Max is riding shotgun because she called it before Rachel could and Rachel conceded, since shotgun is a holy thing – her words, not Max’s.
Chloe is silent next to her, eyes on the road. “Penny for your thoughts,” Max says under her breath.
“What is happening, Max?” Chloe asks immediately, like she was only waiting for Max to say something. “What are you doing?”
“I’m playing it by ear,” Max says. She feels untethered, feather-light. “Why, is it bothering you?”
“It’s – God, I don’t know. I feel like I have to get to know you all over again.”
“Well, likewise,” Max says. “I like you, so far. Big surprise.”
“I like you, too,” Chloe says in an undertone. It sounds like a confession. “Uh, this is it,” she tacks on, louder, as if that covers it up, and swerves into the driveway.
Max looks out the window, expecting the assorted, dulled colors of the junkyard, and is met in its place with a spectrum of greens so rich it almost looks fake. The rusty sign at the entrance is overgrown with moss entirely. The cars are covered in grass and bright-colored flowers, bushes have grown over piles of electronic waste. Max is reaching for her camera before she even thinks to look at Chloe and Rachel, who are staring silently.
It’s not how Max remembers the junkyard. Apparently, it isn’t how Rachel or Chloe remember it either.
“We were here on Friday,” Rachel says, disbelieving. She is struggling with her seatbelt, all of her attention on the scenery outside.
Max gets out of the car. The ground is springy, moss and grass. The emerald-metallic shine of a beetle at her feet captures her attention for a second, then she ventures deeper into the junkyard, vaguely in the direction of where she remembers the makeshift shack.
It’s still there. A tree has grown out of it, through the window. Max snaps a picture of it, of the vines snaking up the walls, before she even lets herself wonder about it, and then she does, walking closer: it’s a chestnut tree, nothing like the shaggy spruces she remembers seeing around this place, leaves bright green and juicy despite the season.
Chloe and Rachel catch up with her around her third polaroid, and just in time for her to start worrying.
“Chloe,” she says out of one corner of her mouth, “what if it’s a sign? Like the dead birds?”
“It’s a nicer sign than dead birds for sure,” Chloe says. She tries to sound dismissive, but a tinge of overwhelmed clings to her voice.
“This is how it started before the storm came, too. The first sign was snow in October – it was like eighty degrees out, and it just started snowing. It wasn’t obviously bad, just very strange, and then the storm happened– ”
“Max. This doesn’t have to mean bad things. What if it’s a good omen, this time?” Chloe clasps a hand on Max’s arm, and Max realizes she’s shaking again. It doesn’t do anything to calm her down, this time.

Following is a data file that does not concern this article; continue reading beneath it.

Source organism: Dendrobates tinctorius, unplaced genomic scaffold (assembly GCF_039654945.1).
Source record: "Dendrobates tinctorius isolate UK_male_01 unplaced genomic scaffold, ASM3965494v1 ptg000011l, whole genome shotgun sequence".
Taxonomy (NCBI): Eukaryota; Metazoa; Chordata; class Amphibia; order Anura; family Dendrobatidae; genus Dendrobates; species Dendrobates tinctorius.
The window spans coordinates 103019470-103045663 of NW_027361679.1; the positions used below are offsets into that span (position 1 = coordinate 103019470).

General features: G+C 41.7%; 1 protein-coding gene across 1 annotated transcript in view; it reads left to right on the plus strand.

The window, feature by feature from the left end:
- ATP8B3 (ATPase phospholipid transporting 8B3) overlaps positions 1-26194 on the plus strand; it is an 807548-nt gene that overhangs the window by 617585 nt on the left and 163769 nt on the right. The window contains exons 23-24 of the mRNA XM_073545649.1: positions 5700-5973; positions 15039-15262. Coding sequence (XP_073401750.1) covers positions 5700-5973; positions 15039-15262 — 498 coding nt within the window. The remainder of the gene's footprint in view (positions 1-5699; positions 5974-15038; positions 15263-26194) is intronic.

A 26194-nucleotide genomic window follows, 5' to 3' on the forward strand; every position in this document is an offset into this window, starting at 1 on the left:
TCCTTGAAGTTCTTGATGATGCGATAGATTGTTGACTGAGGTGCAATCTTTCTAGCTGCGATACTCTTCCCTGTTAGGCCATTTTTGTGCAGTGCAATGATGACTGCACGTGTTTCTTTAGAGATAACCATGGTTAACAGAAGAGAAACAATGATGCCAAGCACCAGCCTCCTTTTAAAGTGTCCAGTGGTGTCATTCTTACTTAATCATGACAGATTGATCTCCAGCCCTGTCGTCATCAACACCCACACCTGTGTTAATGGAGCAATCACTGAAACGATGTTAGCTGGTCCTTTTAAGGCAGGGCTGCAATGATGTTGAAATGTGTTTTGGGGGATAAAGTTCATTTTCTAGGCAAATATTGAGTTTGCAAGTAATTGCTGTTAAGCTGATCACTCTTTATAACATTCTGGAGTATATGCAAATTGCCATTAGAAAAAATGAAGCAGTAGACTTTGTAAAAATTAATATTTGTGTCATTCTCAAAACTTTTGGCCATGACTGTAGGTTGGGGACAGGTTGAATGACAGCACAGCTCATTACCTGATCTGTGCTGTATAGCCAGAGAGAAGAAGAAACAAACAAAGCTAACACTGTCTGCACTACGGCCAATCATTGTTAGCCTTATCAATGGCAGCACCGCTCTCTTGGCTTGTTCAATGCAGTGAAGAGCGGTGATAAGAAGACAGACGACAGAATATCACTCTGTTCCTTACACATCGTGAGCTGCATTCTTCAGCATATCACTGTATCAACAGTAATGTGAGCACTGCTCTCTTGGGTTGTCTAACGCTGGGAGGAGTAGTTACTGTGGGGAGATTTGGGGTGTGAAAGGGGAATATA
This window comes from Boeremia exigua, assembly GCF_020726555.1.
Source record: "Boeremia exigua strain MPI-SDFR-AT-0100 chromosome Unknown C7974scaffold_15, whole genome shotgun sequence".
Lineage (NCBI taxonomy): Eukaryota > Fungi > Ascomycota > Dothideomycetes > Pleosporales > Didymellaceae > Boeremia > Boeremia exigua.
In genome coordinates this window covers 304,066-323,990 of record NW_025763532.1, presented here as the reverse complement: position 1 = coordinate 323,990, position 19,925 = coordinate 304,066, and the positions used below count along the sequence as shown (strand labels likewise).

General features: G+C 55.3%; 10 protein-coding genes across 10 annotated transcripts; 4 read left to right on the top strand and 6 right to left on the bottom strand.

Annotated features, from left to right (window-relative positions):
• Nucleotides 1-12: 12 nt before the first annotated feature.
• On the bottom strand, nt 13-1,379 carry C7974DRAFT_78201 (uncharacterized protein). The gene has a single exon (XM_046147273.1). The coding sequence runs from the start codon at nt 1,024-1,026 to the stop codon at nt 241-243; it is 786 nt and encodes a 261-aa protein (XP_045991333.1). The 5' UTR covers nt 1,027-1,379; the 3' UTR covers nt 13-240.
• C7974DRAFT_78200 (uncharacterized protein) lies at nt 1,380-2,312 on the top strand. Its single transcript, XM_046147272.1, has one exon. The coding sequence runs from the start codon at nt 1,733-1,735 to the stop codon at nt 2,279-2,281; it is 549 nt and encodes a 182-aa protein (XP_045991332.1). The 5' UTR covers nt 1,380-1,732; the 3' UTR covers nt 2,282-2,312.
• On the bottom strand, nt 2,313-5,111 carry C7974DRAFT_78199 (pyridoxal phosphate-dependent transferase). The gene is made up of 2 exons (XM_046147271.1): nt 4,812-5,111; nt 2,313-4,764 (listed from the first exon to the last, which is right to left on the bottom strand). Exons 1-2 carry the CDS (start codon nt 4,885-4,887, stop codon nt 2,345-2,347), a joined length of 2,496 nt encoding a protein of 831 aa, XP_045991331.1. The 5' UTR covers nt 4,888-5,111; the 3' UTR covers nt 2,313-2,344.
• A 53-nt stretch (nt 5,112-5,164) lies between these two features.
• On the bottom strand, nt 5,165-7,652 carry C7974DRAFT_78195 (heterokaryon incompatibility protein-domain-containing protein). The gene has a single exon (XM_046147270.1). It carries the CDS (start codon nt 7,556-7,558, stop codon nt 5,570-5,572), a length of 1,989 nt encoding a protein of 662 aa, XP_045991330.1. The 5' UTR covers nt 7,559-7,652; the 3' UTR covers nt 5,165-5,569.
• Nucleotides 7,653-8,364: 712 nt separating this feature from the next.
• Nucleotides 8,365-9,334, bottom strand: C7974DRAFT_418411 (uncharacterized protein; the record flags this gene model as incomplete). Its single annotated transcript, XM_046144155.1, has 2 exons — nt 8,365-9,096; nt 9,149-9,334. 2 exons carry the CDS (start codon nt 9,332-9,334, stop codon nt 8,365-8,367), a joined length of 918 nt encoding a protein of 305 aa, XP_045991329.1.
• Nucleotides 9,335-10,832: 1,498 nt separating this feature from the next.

“You said that, too. In the other reality. That it was a gift and that I should keep on using it, and then things kept – getting – worse… Maybe I should never use them again. Maybe that’s what it’s trying to tell me.”
“Or maybe it’s telling you that you did well. That you saved everyone you could save and – that’s – ” Chloe hitches a breath and stumbles forward, towards Max, but her eyes are set on something further away. Max steps aside and watches her walk to one of the cars. Or, what used to be a car. It’s covered in moss and white lilies, now, and a tree has grown through the tailgate, almost unnaturally straight up into the sky, save for two branches that stretch out horizontally. A perfect cross, covered in leaves.
Max turns to Rachel, who is still standing wide-eyed and taking it all in: the greens, the weird-to-insane conversation Chloe and Max just had. When she speaks, she doesn’t ask any questions. She raises a hand for a vague point, and says: “That’s Chloe’s dad’s car,” and suddenly everything makes sense.
Rachel is the one to go after Chloe, and only when she’s made it halfway there does Max manage to follow.
When she reaches them, Chloe has sunk to her knees, Rachel crouching next to her, their arms slung around each other.
“Why?” Chloe asks, and Max marvels at her voice, stable and only the slightest bit angry. “Why could we save everyone but not him?”
She says we like they’re a team.
Because they are, Max realizes. Max may have made the call but Chloe made all the plans, and Rachel saved her life when Max wasn’t around to do it.
“I don’t know,” Max confesses. “I don’t know what makes everything possible but this. But whatever is doing this – ” she gestures at the lilies, the trees sprouting everywhere, as if Chloe was looking at her, “- it wants us to know that it respects your father – maybe it’s saying sorry for not making it possible to fix this, too.”